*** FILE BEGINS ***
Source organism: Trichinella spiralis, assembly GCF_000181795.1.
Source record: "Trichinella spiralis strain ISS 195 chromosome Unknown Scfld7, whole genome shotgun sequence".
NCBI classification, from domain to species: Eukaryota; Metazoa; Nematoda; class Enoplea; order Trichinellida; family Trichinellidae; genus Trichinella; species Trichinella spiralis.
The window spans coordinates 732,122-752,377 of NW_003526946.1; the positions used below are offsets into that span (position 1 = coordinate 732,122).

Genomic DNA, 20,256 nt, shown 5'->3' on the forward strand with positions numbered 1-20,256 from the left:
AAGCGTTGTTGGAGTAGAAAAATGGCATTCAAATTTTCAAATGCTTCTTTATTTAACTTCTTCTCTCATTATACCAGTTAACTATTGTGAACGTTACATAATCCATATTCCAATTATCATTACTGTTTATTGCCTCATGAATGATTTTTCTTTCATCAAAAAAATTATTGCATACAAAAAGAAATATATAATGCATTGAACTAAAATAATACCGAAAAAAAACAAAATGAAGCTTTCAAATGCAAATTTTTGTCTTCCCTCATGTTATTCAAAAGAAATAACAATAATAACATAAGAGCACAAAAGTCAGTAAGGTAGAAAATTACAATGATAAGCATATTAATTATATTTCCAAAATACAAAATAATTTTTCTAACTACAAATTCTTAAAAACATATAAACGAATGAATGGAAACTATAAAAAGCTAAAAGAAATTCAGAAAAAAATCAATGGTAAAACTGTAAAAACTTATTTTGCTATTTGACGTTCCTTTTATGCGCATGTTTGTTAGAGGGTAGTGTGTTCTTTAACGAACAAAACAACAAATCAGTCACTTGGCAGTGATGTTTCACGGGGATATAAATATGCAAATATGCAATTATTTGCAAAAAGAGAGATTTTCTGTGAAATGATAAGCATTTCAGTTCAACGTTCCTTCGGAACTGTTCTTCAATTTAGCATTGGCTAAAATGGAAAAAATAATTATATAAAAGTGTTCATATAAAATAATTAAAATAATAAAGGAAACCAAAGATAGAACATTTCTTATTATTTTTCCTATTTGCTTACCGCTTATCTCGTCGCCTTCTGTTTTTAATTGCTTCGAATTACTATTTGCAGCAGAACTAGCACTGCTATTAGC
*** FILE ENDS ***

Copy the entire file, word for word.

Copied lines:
Source organism: Trichinella spiralis, assembly GCF_000181795.1.
Source record: "Trichinella spiralis strain ISS 195 chromosome Unknown Scfld7, whole genome shotgun sequence".
NCBI classification, from domain to species: Eukaryota; Metazoa; Nematoda; class Enoplea; order Trichinellida; family Trichinellidae; genus Trichinella; species Trichinella spiralis.
The window spans coordinates 732,122-752,377 of NW_003526946.1; the positions used below are offsets into that span (position 1 = coordinate 732,122).

Genomic DNA, 20,256 nt, shown 5'->3' on the forward strand with positions numbered 1-20,256 from the left:
AAGCGTTGTTGGAGTAGAAAAATGGCATTCAAATTTTCAAATGCTTCTTTATTTAACTTCTTCTCTCATTATACCAGTTAACTATTGTGAACGTTACATAATCCATATTCCAATTATCATTACTGTTTATTGCCTCATGAATGATTTTTCTTTCATCAAAAAAATTATTGCATACAAAAAGAAATATATAATGCATTGAACTAAAATAATACCGAAAAAAAACAAAATGAAGCTTTCAAATGCAAATTTTTGTCTTCCCTCATGTTATTCAAAAGAAATAACAATAATAACATAAGAGCACAAAAGTCAGTAAGGTAGAAAATTACAATGATAAGCATATTAATTATATTTCCAAAATACAAAATAATTTTTCTAACTACAAATTCTTAAAAACATATAAACGAATGAATGGAAACTATAAAAAGCTAAAAGAAATTCAGAAAAAAATCAATGGTAAAACTGTAAAAACTTATTTTGCTATTTGACGTTCCTTTTATGCGCATGTTTGTTAGAGGGTAGTGTGTTCTTTAACGAACAAAACAACAAATCAGTCACTTGGCAGTGATGTTTCACGGGGATATAAATATGCAAATATGCAATTATTTGCAAAAAGAGAGATTTTCTGTGAAATGATAAGCATTTCAGTTCAACGTTCCTTCGGAACTGTTCTTCAATTTAGCATTGGCTAAAATGGAAAAAATAATTATATAAAAGTGTTCATATAAAATAATTAAAATAATAAAGGAAACCAAAGATAGAACATTTCTTATTATTTTTCCTATTTGCTTACCGCTTATCTCGTCGCCTTCTGTTTTTAATTGCTTCGAATTACTATTTGCAGCAGAACTAGCACTGCTATTAGC